Rock to Road

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inthinc focuses on driver behavior to improve fleet safety


July 31, 2012
By Andrew

JULY 31,
2012, Salt Lake City, UT –
 inthinc
Technology Solutions Inc.
, a global company centered on telematicsfleet
solutions
 and driver safety solutions,
leads the telematics industry in changing and managing driver behavior.

JULY 31,
2012, Salt Lake City, UT –
 inthinc
Technology Solutions Inc.
, a global company centered on telematicsfleet
solutions
 and driver safety solutions,
leads the telematics industry in changing and managing driver behavior. A study by
the National Highway Traffic Safety Administration (NHTSA) found
that driver behavior contributed to over 90 percent of crashes. While
many fleets still approach safety with a series of policies and reactive
measures, inthinc's proactive solution verbally coaches drivers in
real-time to form safer driving habits.

On average, inthinc has
shown to reduce speeding by 86 percent, aggressive driving by 89 percent,
crashes by 90 percent and improve seat belt use by 88 percent according to
statistics provided by the company. In addition, inthinc addresses drivers'
impact on the environment by reducing idle time by 53 percent and carbon emissions
by 30 percent on average according to the information the company provided.

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Blood Systems,
one of the largest blood service providers in the nation, uses inthinc to
reduce risky driving behavior across its fleet of corporate vehicles.

"We had been looking for a system that would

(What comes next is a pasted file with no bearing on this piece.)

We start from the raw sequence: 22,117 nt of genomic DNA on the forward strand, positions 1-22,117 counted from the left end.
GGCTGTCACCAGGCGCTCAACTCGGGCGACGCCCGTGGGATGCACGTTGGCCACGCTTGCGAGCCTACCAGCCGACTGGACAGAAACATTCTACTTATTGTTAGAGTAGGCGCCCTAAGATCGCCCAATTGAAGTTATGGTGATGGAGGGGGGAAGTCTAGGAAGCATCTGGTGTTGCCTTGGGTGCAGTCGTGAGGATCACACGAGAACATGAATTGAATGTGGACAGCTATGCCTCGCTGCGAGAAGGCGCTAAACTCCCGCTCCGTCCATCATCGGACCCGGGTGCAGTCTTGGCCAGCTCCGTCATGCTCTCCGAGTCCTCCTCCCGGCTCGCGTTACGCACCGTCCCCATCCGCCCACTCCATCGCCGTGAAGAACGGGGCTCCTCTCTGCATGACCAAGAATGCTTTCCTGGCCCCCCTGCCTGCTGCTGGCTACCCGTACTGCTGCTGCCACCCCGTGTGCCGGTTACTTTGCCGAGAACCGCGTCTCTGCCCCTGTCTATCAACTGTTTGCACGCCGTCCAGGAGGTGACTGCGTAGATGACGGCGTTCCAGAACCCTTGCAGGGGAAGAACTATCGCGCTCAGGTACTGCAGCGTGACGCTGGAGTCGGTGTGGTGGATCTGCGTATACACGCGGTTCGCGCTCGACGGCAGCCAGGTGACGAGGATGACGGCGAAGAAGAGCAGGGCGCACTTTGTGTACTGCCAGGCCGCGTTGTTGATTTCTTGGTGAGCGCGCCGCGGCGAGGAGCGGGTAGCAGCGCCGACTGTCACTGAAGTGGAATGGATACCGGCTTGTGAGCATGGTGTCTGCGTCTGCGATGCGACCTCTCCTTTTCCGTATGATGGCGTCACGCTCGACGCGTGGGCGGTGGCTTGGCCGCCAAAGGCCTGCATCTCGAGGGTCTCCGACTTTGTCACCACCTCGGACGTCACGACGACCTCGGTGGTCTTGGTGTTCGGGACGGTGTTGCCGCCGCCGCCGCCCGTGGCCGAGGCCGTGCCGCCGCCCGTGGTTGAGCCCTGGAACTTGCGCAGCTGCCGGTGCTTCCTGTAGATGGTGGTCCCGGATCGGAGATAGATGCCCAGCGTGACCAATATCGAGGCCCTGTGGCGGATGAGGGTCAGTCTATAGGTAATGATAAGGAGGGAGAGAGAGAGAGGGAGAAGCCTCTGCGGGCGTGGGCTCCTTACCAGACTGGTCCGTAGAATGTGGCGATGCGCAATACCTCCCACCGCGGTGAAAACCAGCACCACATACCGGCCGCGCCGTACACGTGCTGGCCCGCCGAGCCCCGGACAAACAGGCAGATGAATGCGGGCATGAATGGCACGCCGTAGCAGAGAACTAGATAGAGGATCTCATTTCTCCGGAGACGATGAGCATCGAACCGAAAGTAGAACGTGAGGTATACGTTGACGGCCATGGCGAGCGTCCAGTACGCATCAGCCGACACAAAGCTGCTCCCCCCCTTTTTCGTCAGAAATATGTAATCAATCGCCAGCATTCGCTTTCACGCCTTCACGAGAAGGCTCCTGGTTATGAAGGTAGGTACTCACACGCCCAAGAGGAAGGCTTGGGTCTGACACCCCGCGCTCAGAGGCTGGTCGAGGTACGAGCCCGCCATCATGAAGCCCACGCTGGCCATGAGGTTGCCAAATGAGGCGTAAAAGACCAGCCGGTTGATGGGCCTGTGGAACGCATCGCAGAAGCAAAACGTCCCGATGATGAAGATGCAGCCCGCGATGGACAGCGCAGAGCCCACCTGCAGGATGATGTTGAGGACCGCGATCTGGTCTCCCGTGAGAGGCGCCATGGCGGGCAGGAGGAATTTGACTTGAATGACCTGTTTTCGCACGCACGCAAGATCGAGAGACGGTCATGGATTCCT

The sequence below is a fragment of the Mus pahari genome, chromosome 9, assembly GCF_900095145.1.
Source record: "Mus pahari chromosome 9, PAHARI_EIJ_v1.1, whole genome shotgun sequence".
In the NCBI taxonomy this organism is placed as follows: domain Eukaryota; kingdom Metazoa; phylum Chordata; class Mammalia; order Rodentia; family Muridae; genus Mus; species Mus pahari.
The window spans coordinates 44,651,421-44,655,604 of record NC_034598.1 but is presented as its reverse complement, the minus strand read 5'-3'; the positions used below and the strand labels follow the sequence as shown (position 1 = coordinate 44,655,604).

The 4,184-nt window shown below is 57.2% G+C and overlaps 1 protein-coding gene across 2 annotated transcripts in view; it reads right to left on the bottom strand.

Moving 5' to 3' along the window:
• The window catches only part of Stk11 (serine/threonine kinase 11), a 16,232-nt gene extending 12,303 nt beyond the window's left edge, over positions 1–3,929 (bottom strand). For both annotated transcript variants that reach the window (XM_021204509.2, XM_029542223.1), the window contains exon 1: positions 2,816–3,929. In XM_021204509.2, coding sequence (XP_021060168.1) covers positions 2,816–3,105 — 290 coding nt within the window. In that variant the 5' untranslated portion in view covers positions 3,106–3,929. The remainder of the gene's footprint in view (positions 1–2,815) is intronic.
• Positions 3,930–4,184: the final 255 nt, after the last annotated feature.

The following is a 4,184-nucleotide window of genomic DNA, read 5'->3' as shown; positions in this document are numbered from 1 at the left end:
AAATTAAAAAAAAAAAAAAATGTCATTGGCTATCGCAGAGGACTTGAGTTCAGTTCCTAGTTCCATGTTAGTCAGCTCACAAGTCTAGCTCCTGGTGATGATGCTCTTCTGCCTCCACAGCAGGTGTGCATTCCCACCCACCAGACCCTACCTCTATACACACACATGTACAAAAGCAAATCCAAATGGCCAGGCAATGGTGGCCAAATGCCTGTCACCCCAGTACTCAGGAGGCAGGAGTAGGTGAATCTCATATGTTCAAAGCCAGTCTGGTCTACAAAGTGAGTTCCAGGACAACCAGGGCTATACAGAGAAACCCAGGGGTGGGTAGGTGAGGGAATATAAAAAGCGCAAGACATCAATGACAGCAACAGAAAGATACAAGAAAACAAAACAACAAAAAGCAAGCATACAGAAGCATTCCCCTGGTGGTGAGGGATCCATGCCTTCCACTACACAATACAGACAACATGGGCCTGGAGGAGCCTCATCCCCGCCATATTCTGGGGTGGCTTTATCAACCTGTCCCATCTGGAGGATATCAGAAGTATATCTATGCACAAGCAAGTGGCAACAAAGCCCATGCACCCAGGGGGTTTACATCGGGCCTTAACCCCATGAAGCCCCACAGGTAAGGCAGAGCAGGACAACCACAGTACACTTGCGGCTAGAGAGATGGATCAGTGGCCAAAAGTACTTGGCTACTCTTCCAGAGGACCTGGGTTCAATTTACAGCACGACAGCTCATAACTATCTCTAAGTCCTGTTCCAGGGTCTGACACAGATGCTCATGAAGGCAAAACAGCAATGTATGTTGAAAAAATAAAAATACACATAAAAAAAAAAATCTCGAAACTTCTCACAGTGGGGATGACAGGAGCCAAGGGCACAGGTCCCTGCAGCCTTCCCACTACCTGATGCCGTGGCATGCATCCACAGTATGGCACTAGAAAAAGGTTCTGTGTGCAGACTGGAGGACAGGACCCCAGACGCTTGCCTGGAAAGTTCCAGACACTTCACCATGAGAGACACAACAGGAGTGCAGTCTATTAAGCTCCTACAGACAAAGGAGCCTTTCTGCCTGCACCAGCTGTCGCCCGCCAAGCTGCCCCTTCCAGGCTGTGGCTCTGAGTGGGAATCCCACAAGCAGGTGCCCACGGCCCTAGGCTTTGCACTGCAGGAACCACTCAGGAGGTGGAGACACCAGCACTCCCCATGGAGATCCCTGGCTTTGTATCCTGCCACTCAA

help improve fleet management and vehicle safety," said Shane Whitten,
corporate safety and fleet manager at Blood Systems. "Following a
successful experience in one region, we decided to roll out inthinc to our
entire fleet. We are looking forward to driving down costs and increasing
safety even further."

inthinc is the only technology that uses in-cab verbal
coaching
 to notify drivers of exactly what they need to do to correct
their actions. Verbal notifications are triggered when drivers exhibit unsafe
behavior such as, speeding, aggressive turning, hard braking and accelerating,
or not wearing a seatbelt. The technology keeps drivers informed in
real-time-giving them a grace period to correct their behavior before logging a
violation in the web-based management portal- constantly improving driving
habits and performance.

"Creating policies does not equate to
affecting change; policies cannot stand alone," said Bruce Huber, inthinc
Vice President of Safety Services. "Giving drivers direct feedback in
real-time has proven to be far more successful. This gives poor or mediocre
drivers the opportunity to improve their driving by allowing a grace period to
fix their actions. It takes time and resources to hire new drivers; it is much
easier and more effective to take the drivers you have invested in and coach
them to improve their driving habits."